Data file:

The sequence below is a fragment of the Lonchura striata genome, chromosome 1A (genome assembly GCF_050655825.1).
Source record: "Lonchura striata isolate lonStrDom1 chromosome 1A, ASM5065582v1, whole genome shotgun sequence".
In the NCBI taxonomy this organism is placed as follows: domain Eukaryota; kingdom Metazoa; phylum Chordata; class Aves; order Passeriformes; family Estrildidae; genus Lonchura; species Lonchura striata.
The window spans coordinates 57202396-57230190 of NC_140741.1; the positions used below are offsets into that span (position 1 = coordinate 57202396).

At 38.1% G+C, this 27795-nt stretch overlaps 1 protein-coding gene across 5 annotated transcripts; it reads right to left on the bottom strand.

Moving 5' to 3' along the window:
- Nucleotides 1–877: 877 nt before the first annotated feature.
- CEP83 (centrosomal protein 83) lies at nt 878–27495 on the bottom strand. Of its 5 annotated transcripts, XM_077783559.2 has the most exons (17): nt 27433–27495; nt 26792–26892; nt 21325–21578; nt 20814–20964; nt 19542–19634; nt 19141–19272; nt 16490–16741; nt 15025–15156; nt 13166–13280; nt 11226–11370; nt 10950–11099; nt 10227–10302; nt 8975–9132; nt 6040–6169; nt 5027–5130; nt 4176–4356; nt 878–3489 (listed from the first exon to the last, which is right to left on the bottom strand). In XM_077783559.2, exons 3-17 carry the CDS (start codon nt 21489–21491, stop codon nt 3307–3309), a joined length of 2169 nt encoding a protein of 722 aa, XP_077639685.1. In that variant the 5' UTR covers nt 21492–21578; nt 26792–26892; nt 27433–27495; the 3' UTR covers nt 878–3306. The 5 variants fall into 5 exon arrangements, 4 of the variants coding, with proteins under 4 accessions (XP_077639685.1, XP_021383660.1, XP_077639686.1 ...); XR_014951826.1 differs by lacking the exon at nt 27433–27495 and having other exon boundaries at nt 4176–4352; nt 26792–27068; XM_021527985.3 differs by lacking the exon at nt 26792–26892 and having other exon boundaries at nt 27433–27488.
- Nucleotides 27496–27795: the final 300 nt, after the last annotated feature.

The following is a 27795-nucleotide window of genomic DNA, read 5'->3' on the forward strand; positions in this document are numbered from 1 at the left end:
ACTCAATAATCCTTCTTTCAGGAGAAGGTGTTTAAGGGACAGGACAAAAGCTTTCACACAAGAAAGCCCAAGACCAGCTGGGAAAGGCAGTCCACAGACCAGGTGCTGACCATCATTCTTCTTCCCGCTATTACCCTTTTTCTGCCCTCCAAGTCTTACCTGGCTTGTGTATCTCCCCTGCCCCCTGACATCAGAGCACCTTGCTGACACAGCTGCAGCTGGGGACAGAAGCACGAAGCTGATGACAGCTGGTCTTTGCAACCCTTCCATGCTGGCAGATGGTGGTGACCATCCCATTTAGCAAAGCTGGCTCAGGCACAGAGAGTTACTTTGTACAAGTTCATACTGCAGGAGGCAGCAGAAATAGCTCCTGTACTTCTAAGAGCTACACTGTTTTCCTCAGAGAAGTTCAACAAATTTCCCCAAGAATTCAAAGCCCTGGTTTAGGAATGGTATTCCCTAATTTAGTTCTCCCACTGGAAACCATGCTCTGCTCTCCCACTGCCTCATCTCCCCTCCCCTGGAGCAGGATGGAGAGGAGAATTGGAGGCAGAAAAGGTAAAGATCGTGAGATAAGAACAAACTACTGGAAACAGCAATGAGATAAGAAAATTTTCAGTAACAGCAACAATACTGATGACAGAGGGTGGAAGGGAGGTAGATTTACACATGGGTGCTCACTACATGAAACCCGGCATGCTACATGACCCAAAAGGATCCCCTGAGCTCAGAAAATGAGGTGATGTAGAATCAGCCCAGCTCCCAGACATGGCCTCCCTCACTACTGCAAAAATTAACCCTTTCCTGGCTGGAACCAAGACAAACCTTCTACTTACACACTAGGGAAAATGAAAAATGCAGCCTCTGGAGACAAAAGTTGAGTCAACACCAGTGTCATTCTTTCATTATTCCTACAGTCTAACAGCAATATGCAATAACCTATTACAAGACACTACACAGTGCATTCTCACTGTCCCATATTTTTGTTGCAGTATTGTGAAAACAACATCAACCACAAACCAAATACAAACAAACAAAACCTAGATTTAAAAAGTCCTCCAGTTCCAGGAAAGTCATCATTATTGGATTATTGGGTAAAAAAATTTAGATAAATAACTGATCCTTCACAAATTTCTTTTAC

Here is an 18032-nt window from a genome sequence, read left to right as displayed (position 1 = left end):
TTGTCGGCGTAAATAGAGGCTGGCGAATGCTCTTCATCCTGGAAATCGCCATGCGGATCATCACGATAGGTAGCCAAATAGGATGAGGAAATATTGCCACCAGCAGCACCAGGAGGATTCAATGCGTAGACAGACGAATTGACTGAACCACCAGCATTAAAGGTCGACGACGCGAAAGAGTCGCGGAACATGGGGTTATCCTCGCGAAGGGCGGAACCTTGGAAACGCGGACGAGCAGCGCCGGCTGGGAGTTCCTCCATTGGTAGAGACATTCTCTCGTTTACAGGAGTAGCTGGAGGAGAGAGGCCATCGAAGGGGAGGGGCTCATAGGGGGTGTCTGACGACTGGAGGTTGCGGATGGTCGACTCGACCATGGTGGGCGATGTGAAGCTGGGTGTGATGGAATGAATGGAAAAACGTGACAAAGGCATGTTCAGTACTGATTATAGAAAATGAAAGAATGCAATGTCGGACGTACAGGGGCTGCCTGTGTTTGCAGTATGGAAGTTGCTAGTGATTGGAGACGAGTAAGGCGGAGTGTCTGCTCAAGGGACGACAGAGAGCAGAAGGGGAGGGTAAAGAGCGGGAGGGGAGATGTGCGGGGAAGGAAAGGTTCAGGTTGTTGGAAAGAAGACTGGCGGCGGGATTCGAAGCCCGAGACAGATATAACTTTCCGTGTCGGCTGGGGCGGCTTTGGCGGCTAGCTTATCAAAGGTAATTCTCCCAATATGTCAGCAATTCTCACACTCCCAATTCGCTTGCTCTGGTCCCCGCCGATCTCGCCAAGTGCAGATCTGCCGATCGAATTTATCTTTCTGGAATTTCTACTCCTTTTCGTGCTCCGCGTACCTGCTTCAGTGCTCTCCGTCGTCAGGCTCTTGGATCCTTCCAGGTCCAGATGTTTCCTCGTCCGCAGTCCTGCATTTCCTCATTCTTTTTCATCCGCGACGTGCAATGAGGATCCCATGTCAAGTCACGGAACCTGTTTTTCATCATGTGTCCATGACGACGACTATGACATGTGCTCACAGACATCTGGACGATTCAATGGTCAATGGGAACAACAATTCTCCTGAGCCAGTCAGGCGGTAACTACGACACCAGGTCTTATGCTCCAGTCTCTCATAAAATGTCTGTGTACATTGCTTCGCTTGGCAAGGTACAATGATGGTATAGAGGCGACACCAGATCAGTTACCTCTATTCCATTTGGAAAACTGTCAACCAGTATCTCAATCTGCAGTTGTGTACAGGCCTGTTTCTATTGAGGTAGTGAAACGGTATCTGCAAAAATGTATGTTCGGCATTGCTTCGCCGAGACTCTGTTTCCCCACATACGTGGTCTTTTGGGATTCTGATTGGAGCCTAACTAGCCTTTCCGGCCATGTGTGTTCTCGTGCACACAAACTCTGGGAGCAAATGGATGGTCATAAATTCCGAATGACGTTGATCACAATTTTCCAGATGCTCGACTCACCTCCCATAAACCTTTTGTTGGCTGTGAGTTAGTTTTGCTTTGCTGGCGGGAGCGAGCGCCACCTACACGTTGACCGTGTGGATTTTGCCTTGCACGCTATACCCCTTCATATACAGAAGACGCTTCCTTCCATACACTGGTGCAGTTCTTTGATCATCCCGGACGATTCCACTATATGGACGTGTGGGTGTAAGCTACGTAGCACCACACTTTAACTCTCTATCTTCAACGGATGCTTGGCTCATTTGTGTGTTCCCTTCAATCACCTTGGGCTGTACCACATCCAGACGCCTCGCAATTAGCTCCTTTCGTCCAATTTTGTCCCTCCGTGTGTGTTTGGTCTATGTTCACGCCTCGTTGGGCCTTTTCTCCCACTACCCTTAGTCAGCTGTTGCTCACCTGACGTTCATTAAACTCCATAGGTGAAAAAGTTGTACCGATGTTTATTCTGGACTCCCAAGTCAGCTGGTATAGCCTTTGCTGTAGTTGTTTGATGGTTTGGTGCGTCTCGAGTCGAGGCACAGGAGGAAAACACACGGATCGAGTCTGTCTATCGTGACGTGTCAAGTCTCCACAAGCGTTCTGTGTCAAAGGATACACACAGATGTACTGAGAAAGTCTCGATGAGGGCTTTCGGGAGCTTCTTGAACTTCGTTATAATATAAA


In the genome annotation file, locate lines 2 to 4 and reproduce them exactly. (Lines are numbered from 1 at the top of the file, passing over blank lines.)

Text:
Source record: "Lonchura striata isolate lonStrDom1 chromosome 1A, ASM5065582v1, whole genome shotgun sequence".
In the NCBI taxonomy this organism is placed as follows: domain Eukaryota; kingdom Metazoa; phylum Chordata; class Aves; order Passeriformes; family Estrildidae; genus Lonchura; species Lonchura striata.
The window spans coordinates 57202396-57230190 of NC_140741.1; the positions used below are offsets into that span (position 1 = coordinate 57202396).